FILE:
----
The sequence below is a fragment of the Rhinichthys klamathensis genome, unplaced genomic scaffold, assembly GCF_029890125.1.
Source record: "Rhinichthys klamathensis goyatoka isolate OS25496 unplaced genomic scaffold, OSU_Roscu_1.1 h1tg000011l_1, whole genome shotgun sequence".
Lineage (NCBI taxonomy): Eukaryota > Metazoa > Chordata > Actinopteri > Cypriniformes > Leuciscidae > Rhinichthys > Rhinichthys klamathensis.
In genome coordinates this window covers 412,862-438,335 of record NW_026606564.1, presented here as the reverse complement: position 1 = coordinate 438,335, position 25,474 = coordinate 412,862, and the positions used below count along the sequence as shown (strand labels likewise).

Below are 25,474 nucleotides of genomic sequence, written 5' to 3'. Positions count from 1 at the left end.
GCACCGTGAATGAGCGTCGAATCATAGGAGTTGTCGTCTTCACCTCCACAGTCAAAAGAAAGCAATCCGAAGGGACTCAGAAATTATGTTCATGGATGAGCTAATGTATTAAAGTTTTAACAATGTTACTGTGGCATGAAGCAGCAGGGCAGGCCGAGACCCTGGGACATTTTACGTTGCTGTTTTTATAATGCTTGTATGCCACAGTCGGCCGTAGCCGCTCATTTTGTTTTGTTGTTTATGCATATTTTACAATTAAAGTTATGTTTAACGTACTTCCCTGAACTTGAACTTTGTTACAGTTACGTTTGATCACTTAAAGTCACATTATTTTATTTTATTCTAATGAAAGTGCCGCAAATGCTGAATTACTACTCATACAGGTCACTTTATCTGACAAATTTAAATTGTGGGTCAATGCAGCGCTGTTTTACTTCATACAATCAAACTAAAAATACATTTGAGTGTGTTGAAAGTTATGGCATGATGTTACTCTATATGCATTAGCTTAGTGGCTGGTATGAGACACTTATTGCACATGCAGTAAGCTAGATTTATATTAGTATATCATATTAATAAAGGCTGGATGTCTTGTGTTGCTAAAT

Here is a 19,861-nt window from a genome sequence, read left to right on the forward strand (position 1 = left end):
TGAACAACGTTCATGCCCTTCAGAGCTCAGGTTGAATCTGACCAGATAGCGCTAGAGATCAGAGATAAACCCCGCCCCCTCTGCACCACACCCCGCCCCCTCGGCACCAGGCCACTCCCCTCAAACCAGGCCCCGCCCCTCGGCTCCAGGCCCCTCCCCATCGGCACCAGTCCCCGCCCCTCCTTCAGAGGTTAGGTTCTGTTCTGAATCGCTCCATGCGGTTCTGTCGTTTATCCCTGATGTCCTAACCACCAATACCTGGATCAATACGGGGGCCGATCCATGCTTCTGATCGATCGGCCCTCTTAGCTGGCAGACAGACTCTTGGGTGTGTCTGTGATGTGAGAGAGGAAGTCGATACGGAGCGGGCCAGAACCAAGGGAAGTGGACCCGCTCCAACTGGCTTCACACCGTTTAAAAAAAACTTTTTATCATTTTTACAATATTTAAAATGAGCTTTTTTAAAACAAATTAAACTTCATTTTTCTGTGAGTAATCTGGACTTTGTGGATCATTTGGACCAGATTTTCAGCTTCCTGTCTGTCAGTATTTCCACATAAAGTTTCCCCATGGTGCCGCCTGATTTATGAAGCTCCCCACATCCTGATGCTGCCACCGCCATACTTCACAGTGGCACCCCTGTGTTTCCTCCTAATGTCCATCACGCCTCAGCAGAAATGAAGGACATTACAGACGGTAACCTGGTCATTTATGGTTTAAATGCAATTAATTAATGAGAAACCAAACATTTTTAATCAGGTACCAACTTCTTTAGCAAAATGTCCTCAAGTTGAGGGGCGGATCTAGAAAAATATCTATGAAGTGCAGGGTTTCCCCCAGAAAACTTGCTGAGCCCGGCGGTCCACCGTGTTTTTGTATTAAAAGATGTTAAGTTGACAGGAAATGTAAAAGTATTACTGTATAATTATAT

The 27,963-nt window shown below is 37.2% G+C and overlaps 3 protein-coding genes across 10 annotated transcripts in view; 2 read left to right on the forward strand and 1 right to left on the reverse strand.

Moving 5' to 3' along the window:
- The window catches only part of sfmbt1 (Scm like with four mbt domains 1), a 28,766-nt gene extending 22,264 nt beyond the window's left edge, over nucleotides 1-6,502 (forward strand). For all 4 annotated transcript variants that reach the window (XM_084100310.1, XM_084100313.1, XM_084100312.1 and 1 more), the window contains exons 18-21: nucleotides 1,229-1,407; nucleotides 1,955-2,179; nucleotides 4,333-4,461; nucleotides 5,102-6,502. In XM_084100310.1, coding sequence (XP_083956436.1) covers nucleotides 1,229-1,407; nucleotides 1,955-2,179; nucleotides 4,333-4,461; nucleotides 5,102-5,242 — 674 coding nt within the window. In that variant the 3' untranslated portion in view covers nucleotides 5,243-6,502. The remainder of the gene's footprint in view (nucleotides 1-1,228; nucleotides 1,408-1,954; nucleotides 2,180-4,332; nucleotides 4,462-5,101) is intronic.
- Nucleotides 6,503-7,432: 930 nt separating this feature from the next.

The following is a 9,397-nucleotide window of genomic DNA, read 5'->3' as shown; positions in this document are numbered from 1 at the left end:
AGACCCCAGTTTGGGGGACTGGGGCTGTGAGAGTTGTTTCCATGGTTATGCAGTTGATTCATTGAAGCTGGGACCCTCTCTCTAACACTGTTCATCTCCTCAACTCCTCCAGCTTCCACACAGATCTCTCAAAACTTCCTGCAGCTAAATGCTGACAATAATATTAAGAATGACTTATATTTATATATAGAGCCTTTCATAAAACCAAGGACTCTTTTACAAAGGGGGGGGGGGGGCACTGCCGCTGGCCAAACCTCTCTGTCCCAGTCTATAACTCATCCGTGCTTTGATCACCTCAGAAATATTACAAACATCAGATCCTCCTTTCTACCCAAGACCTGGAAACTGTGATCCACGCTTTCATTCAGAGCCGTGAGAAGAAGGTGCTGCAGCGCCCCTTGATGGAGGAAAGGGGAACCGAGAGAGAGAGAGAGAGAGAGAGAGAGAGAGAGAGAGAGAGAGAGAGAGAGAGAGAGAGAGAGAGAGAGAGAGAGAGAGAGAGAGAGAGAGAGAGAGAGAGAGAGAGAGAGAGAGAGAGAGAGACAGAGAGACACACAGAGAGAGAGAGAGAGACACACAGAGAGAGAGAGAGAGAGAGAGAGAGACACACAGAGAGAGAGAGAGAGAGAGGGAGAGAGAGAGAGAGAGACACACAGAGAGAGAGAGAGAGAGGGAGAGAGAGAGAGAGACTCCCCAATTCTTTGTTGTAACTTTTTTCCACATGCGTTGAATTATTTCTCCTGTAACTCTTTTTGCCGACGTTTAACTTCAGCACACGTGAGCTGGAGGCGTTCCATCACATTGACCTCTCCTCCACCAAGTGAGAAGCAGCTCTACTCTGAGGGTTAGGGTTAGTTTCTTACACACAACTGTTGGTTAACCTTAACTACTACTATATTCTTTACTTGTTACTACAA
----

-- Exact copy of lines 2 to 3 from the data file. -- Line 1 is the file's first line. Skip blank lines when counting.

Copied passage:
Source record: "Rhinichthys klamathensis goyatoka isolate OS25496 unplaced genomic scaffold, OSU_Roscu_1.1 h1tg000011l_1, whole genome shotgun sequence".
Lineage (NCBI taxonomy): Eukaryota > Metazoa > Chordata > Actinopteri > Cypriniformes > Leuciscidae > Rhinichthys > Rhinichthys klamathensis.